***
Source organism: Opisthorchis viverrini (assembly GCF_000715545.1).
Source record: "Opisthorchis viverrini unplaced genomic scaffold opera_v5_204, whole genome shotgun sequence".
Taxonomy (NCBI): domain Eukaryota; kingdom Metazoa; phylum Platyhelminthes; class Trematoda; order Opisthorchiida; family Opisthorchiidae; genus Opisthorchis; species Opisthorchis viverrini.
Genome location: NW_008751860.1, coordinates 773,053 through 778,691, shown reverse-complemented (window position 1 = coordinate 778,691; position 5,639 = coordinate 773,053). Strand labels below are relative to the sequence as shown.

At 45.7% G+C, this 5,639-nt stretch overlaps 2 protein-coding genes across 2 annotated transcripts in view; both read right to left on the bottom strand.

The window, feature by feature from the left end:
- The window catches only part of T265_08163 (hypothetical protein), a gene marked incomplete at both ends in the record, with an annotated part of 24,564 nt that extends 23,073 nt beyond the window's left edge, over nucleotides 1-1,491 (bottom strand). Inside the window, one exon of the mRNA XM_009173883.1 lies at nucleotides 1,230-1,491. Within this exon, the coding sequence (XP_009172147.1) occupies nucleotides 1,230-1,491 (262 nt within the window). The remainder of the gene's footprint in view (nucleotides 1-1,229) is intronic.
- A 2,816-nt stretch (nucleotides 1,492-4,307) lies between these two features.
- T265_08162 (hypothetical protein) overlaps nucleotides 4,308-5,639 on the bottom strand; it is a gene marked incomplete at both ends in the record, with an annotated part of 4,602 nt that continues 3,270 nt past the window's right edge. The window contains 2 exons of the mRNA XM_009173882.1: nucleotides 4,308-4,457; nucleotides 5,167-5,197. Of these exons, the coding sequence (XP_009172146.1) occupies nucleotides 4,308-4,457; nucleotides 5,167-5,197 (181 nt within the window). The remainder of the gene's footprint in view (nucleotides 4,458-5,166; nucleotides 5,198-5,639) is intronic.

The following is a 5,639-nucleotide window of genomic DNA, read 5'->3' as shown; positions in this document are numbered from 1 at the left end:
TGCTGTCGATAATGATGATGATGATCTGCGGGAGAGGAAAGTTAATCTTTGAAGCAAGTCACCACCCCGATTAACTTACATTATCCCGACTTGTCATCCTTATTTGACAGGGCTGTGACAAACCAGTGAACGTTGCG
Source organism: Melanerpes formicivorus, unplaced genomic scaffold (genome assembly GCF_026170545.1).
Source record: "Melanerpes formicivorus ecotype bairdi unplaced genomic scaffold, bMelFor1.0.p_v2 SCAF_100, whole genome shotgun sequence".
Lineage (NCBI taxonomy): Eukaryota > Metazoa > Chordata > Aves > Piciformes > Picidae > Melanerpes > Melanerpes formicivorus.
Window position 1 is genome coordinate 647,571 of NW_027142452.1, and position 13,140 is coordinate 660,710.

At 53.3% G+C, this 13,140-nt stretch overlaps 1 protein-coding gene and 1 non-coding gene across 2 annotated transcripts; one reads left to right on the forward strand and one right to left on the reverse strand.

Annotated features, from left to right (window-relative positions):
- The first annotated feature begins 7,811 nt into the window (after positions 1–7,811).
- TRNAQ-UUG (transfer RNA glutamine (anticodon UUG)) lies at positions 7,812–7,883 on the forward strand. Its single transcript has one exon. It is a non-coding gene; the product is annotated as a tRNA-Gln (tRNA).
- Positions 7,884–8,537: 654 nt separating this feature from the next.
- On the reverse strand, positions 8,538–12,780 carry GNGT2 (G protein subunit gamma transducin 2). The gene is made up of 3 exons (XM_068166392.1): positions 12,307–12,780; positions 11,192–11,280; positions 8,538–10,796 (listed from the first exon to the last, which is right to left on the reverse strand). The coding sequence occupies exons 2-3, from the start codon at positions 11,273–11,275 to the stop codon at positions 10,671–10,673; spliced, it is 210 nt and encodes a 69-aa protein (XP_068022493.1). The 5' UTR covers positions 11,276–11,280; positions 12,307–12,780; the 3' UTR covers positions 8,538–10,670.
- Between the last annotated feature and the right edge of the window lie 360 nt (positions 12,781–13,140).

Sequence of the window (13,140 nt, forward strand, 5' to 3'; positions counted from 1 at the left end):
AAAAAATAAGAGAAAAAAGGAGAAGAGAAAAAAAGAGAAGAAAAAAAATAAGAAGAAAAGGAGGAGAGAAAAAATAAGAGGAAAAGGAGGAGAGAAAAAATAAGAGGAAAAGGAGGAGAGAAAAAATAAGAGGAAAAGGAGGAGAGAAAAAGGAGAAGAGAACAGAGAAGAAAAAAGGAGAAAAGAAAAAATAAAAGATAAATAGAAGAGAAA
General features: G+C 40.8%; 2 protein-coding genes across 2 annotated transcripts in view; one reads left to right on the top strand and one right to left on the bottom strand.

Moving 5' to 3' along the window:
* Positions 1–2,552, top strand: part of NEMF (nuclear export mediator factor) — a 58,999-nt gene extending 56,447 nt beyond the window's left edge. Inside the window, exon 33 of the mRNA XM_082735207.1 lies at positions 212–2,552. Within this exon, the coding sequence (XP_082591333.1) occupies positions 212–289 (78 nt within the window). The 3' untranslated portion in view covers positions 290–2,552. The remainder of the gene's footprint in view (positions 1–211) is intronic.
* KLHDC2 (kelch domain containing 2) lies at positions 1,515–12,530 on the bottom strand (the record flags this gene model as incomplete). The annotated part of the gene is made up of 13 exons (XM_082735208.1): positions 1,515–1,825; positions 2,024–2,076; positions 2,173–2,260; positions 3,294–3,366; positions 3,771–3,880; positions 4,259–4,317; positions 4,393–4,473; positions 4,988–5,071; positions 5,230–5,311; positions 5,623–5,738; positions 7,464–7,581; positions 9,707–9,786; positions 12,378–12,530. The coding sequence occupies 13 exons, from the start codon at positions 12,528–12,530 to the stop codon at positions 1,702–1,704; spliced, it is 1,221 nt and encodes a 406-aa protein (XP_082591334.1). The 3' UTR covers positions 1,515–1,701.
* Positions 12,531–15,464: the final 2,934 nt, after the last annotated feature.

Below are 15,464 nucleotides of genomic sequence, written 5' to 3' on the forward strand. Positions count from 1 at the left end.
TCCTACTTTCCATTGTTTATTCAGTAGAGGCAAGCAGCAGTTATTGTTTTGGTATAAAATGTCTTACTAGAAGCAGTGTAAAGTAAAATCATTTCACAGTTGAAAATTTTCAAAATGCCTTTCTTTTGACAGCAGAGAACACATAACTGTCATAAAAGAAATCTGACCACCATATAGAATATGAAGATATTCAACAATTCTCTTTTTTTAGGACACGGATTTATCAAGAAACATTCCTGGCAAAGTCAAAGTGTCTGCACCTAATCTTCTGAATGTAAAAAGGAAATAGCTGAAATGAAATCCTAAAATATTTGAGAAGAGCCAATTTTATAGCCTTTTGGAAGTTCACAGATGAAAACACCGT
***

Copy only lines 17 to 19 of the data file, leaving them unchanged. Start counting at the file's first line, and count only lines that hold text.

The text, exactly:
Annotated features, from left to right (window-relative positions):
- The first annotated feature begins 7,811 nt into the window (after positions 1–7,811).
- TRNAQ-UUG (transfer RNA glutamine (anticodon UUG)) lies at positions 7,812–7,883 on the forward strand. Its single transcript has one exon. It is a non-coding gene; the product is annotated as a tRNA-Gln (tRNA).